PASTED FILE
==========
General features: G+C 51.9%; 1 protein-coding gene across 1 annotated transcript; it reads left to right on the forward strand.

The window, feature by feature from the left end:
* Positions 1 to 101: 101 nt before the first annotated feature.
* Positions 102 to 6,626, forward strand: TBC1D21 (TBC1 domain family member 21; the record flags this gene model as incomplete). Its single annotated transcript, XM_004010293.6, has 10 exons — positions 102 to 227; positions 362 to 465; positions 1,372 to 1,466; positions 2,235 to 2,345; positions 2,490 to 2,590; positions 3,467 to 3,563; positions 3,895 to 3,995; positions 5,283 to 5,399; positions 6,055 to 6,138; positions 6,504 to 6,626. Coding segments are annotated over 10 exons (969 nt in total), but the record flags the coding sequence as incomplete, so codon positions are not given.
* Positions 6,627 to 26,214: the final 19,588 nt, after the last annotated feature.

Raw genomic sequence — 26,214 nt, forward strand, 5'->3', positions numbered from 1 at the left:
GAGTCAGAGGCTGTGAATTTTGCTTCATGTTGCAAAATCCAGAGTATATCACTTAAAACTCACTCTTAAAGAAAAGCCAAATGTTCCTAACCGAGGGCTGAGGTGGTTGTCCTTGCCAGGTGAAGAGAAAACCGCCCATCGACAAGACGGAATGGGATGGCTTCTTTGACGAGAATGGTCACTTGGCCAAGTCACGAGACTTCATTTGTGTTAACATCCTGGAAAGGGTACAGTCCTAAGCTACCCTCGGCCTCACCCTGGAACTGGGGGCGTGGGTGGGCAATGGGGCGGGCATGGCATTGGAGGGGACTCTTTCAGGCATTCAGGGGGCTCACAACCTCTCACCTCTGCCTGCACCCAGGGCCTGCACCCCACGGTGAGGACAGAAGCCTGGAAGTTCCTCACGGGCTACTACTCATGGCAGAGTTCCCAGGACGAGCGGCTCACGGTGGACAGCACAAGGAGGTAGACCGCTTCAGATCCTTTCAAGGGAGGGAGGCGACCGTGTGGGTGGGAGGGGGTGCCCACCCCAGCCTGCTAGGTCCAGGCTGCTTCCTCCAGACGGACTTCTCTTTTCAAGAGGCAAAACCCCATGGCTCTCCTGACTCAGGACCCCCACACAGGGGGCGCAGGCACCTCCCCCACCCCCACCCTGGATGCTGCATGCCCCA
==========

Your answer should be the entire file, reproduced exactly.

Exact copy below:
General features: G+C 51.9%; 1 protein-coding gene across 1 annotated transcript; it reads left to right on the forward strand.

The window, feature by feature from the left end:
* Positions 1 to 101: 101 nt before the first annotated feature.
* Positions 102 to 6,626, forward strand: TBC1D21 (TBC1 domain family member 21; the record flags this gene model as incomplete). Its single annotated transcript, XM_004010293.6, has 10 exons — positions 102 to 227; positions 362 to 465; positions 1,372 to 1,466; positions 2,235 to 2,345; positions 2,490 to 2,590; positions 3,467 to 3,563; positions 3,895 to 3,995; positions 5,283 to 5,399; positions 6,055 to 6,138; positions 6,504 to 6,626. Coding segments are annotated over 10 exons (969 nt in total), but the record flags the coding sequence as incomplete, so codon positions are not given.
* Positions 6,627 to 26,214: the final 19,588 nt, after the last annotated feature.

Raw genomic sequence — 26,214 nt, forward strand, 5'->3', positions numbered from 1 at the left:
GAGTCAGAGGCTGTGAATTTTGCTTCATGTTGCAAAATCCAGAGTATATCACTTAAAACTCACTCTTAAAGAAAAGCCAAATGTTCCTAACCGAGGGCTGAGGTGGTTGTCCTTGCCAGGTGAAGAGAAAACCGCCCATCGACAAGACGGAATGGGATGGCTTCTTTGACGAGAATGGTCACTTGGCCAAGTCACGAGACTTCATTTGTGTTAACATCCTGGAAAGGGTACAGTCCTAAGCTACCCTCGGCCTCACCCTGGAACTGGGGGCGTGGGTGGGCAATGGGGCGGGCATGGCATTGGAGGGGACTCTTTCAGGCATTCAGGGGGCTCACAACCTCTCACCTCTGCCTGCACCCAGGGCCTGCACCCCACGGTGAGGACAGAAGCCTGGAAGTTCCTCACGGGCTACTACTCATGGCAGAGTTCCCAGGACGAGCGGCTCACGGTGGACAGCACAAGGAGGTAGACCGCTTCAGATCCTTTCAAGGGAGGGAGGCGACCGTGTGGGTGGGAGGGGGTGCCCACCCCAGCCTGCTAGGTCCAGGCTGCTTCCTCCAGACGGACTTCTCTTTTCAAGAGGCAAAACCCCATGGCTCTCCTGACTCAGGACCCCCACACAGGGGGCGCAGGCACCTCCCCCACCCCCACCCTGGATGCTGCATGCCCCA